1. Technically, Saqib, a perfectly flat edge forming a cutting edge is near impossibly, which os why we almost always have to lift a chisel to engage the wood. I minute relief is formed at the cutting edge caused by minute fracturing at the edge. of course you can’t see it. We just get as close as we can.

  4. Hello

    I recently bought a set of Faithfull chisels and i inspected them with a straight edge to see how flat the backs are and they all a bit hollowed. So then i prepared a flat surface (that i made sure was flat end to end first) with some Norton wet/dry 240g paper stuck down to it and began sanding away, using the method that i had seen Paul demonstrate on youtube, on my 25mm (1″) chisel. I would stop and check where on the back has made contact with the abrasive and how much progress had been made towards getting an entirely flat back. after an hour or so i hadn’t made much progress so i dropped down to using 180g. after another 3 hours i had made more progress but still not a lot. It was taking far to long for me so i dropped down again to using 80g. I’ve been lapping this one chisel for hours and hours now and i have managed to get 11mm from the cutting edge, 50mm from the bottom end and 3mm from the sides flat with a bit of a hollow still in the middle.

    Its kind of making me scratch my head seeing as how Paul seemed to do it much much quicker with the Aldi chisels.

    Originally i was aiming to get the entire back a the chisel flat but its just taking far to long and consuming abrasive paper.

    Paul or anyone will having that bit of a hollow there in the middle of the chisel affect how straight or flat it cuts? and is there any benefit to having a completely flat back on the chisel?


    1. Chisel backs can be slightly hollow for the main part and so flattening to develop flatness need only be for 10mm or so behind the cutting edge, which is generally sufficient for registration purposes in the the work of paring. For chopping purposes flatness matters very little. It’s just convenient to be able to use one chisel for both chopping and paring.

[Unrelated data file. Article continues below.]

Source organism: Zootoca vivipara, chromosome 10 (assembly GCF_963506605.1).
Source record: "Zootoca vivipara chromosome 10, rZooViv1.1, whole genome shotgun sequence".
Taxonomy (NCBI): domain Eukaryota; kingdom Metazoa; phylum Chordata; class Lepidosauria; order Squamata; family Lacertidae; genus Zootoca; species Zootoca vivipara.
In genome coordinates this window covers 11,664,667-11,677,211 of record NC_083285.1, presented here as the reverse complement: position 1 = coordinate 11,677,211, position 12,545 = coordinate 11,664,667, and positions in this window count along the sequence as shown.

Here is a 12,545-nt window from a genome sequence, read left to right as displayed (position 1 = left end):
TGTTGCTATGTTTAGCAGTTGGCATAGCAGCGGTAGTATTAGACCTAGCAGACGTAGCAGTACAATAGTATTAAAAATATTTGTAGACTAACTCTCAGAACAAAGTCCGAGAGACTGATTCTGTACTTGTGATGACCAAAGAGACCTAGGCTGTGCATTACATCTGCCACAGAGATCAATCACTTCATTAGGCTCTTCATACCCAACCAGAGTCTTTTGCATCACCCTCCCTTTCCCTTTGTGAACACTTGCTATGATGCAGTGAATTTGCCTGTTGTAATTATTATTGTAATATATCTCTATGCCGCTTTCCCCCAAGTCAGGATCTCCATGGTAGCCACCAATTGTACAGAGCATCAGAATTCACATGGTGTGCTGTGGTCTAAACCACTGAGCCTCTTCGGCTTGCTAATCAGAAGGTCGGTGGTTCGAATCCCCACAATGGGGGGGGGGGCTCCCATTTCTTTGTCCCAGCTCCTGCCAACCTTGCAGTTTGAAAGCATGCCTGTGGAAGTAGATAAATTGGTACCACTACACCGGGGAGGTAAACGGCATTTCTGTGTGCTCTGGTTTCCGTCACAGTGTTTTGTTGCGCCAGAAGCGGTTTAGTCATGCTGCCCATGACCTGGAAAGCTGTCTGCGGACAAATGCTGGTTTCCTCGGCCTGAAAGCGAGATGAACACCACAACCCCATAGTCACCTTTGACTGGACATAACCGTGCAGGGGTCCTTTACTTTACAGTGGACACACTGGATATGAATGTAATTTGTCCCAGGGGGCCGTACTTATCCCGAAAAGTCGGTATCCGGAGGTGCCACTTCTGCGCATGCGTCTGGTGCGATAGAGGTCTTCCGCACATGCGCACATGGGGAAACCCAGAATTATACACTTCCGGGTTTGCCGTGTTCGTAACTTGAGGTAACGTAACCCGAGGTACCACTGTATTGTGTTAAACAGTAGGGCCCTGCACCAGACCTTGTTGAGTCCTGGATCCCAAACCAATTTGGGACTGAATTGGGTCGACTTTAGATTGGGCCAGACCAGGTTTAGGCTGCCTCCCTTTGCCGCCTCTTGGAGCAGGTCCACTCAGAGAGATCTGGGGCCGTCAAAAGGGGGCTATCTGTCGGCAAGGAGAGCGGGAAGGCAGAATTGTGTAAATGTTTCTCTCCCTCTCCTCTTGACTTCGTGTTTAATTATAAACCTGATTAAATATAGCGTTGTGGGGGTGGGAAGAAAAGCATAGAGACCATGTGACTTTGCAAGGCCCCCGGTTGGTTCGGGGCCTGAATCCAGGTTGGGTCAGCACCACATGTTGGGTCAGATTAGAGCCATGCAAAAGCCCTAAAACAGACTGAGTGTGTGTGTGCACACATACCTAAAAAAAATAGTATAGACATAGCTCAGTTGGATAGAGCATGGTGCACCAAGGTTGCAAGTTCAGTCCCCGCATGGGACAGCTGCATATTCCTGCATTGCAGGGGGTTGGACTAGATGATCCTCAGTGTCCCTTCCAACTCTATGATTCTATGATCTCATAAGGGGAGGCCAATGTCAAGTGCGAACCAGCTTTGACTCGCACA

I am a little surprised at the amount of effort you have had to put in to getting the chisels flat.

      1. Hello Paul,

        I have the same issue as Jim asked. Instead I have a belly on my chisel back and I think I can’t get a flat cutting edge with that belly around.

        I use 180 grid and 250 grid abrasive paper on a glass that I checked flat. And I have been working on it hours and got little progress. I think I still have hours to go. It seems that much longer than you do in the video.

        So do you have some suggestions or figure out what’s wrong?

  5. This is not meant as insulting.

    I have been reading here and on other blog entries comments to the effect that after a ‘given time’ (generally long) people then decide to go to a lower grade of grit.

    To me the obvious approach is to start at the bottom of the scale (50g or so) and work up; this removes the worst quickly and then it’s a matter of refining the scratches to get to polishing and stropping. I’ve so far done about a dozen and a half chisels using this approach. Some where old(ish), others were brand spanking new with grind marks from the manufacturer. They’re all down to flat and more or less mirror-like steel now.

    Again, no insult meant, and I’m surprised nobody else has mentioned this before.